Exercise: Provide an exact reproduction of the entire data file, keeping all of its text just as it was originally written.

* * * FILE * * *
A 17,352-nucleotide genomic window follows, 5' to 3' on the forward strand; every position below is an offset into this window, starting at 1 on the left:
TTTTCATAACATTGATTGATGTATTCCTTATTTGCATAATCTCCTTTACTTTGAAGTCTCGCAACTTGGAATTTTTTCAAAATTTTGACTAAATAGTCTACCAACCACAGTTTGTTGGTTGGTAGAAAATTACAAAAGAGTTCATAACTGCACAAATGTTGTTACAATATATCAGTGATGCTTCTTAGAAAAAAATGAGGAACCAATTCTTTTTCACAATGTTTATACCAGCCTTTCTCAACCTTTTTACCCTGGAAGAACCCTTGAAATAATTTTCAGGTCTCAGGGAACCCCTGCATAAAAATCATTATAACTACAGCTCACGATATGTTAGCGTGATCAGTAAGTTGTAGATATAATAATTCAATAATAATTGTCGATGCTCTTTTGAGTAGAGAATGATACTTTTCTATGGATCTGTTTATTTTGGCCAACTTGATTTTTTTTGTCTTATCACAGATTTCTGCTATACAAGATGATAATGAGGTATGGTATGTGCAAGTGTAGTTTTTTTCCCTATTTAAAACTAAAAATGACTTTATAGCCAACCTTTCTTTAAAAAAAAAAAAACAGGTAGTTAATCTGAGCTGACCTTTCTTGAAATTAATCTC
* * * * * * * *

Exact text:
A 17,352-nucleotide genomic window follows, 5' to 3' on the forward strand; every position below is an offset into this window, starting at 1 on the left:
TTTTCATAACATTGATTGATGTATTCCTTATTTGCATAATCTCCTTTACTTTGAAGTCTCGCAACTTGGAATTTTTTCAAAATTTTGACTAAATAGTCTACCAACCACAGTTTGTTGGTTGGTAGAAAATTACAAAAGAGTTCATAACTGCACAAATGTTGTTACAATATATCAGTGATGCTTCTTAGAAAAAAATGAGGAACCAATTCTTTTTCACAATGTTTATACCAGCCTTTCTCAACCTTTTTACCCTGGAAGAACCCTTGAAATAATTTTCAGGTCTCAGGGAACCCCTGCATAAAAATCATTATAACTACAGCTCACGATATGTTAGCGTGATCAGTAAGTTGTAGATATAATAATTCAATAATAATTGTCGATGCTCTTTTGAGTAGAGAATGATACTTTTCTATGGATCTGTTTATTTTGGCCAACTTGATTTTTTTTGTCTTATCACAGATTTCTGCTATACAAGATGATAATGAGGTATGGTATGTGCAAGTGTAGTTTTTTTCCCTATTTAAAACTAAAAATGACTTTATAGCCAACCTTTCTTTAAAAAAAAAAAAACAGGTAGTTAATCTGAGCTGACCTTTCTTGAAATTAATCTC